publication

Diabetes mellitus and progression of vascular brain lesions and brain atrophy in patients with symptomatic atherosclerotic disease. The SMART-MR study

Kooistra, M., Geerlings, M.I., Mali, W.P.T.M., Vincken, K.L., van der Graaf, Y., Biessels, G.J., the SMART Study Group

DOI: https://doi.org/10.1016/j.jns.2013.06.019

Journal of the Neurological Sciences 332 (1-2), p. 69-74

Abstract

AIM: Diabetes mellitus (DM) is associated with brain atrophy and vascular brain lesions. Cardiovascular disease is a key determinant in this association. We assessed whether DM increased the rate of progression of brain atrophy, vascular brain lesions, and cognitive decline in patients with symptomatic atherosclerotic disease.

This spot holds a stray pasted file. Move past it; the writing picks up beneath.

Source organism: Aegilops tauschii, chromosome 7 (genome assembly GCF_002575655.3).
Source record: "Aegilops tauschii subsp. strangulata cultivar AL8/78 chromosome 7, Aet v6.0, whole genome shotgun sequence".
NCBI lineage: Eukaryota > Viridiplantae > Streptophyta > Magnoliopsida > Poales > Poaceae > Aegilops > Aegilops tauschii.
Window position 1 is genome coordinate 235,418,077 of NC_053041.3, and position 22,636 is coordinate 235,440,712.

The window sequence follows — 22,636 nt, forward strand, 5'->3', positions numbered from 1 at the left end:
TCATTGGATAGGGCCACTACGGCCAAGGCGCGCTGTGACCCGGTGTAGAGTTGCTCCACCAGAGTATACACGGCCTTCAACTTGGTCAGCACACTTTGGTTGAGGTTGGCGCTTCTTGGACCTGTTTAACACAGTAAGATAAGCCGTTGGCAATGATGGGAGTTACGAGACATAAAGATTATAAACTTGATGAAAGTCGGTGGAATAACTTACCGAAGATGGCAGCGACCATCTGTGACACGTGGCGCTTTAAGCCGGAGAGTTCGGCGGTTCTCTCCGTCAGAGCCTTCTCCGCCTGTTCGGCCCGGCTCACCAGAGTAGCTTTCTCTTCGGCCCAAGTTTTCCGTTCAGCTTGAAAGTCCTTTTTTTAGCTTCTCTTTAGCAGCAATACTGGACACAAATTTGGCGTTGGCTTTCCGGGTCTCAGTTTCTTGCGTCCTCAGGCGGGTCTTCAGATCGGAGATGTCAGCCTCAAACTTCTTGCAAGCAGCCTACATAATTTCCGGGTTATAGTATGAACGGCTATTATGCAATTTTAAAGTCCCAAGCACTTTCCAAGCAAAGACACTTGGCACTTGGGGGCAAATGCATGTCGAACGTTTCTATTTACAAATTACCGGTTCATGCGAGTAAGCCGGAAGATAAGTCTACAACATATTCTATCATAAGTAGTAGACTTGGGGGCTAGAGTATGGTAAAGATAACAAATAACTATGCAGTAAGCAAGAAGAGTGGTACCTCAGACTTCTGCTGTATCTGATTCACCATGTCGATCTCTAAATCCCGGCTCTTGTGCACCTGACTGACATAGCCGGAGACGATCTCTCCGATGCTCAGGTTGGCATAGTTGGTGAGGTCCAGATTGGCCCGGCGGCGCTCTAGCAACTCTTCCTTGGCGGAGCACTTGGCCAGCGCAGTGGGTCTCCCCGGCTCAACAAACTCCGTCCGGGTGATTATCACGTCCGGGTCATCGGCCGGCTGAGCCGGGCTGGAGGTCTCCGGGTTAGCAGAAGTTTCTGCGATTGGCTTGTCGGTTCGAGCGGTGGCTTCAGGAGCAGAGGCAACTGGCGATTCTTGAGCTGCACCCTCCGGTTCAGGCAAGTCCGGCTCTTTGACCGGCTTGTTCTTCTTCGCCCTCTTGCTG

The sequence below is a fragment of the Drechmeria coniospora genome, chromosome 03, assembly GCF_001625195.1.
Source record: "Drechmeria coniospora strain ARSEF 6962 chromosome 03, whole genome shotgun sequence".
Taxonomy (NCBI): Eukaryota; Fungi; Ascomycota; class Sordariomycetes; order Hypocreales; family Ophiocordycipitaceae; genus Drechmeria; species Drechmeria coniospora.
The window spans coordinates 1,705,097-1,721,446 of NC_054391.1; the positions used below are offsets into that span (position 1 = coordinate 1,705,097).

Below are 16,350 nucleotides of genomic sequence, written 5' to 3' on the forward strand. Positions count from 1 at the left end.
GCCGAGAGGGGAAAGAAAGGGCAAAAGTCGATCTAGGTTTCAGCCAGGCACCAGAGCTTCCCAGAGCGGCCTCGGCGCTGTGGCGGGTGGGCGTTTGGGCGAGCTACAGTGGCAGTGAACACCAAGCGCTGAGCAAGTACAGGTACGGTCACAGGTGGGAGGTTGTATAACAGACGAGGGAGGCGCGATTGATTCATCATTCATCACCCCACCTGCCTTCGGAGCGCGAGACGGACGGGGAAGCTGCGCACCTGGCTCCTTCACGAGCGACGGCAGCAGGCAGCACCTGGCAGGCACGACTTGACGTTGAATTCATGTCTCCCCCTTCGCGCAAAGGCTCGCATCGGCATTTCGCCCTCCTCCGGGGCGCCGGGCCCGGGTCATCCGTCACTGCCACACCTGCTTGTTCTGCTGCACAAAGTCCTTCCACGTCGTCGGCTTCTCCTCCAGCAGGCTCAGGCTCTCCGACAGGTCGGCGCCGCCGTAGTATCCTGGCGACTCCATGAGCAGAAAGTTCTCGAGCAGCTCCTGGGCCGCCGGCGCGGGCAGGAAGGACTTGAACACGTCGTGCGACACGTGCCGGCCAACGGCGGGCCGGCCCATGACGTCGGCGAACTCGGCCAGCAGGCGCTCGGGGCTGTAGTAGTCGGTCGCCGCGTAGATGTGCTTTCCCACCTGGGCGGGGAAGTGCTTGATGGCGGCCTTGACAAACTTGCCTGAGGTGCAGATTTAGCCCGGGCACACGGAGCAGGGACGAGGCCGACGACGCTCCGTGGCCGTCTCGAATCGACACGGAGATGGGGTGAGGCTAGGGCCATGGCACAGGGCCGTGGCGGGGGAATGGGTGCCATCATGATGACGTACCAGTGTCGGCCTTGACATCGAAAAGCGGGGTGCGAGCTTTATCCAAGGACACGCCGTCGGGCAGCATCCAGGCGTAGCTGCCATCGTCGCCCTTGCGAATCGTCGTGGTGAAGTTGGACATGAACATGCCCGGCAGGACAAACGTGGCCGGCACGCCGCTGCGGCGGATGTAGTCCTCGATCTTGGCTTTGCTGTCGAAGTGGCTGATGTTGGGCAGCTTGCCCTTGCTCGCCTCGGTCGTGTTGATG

METHODS: In 663 patients (58±10years) from the SMART-MR study (n=89 with DM), 1.5T MRI and neuropsychological examination were performed at baseline and after 3.9±0.4years follow-up.

RESULTS: Repeated measures ANCOVA (adjusted for age, sex, and vascular risk factors) showed that patients with DM had smaller total brain volume (mean differences as percentage of intracranial volume (ICV) [95% CI]: -1.36% [-1.81; -0.91]), smaller gray matter volume (-1.23% [-1.85; -0.61]), larger ventricular volume (0.32% [0.14; 0.49]), and larger white matter lesion volume (0.31% [0.09; 0.53]) than patients without DM. Patients with DM had accelerated increase in ventricular volume over time compared with patients without DM (mean differences ventricular volume as percentage of ICV: 0.32% [0.25; 0.39] vs. 0.17% [0.15; 0.19]; p-interaction DM×time<0.01). Poisson regression showed that patients with DM had an increased risk for incident brain infarcts (relative risk [95% CI]: 1.62 [1.04; 2.53]). Patients with and without DM had similar performance on cognition.

CONCLUSIONS: DM on top of existing symptomatic atherosclerotic disease is associated with increased brain atrophy and vascular brain lesion load that proceed at a slightly higher rate than in patients without DM.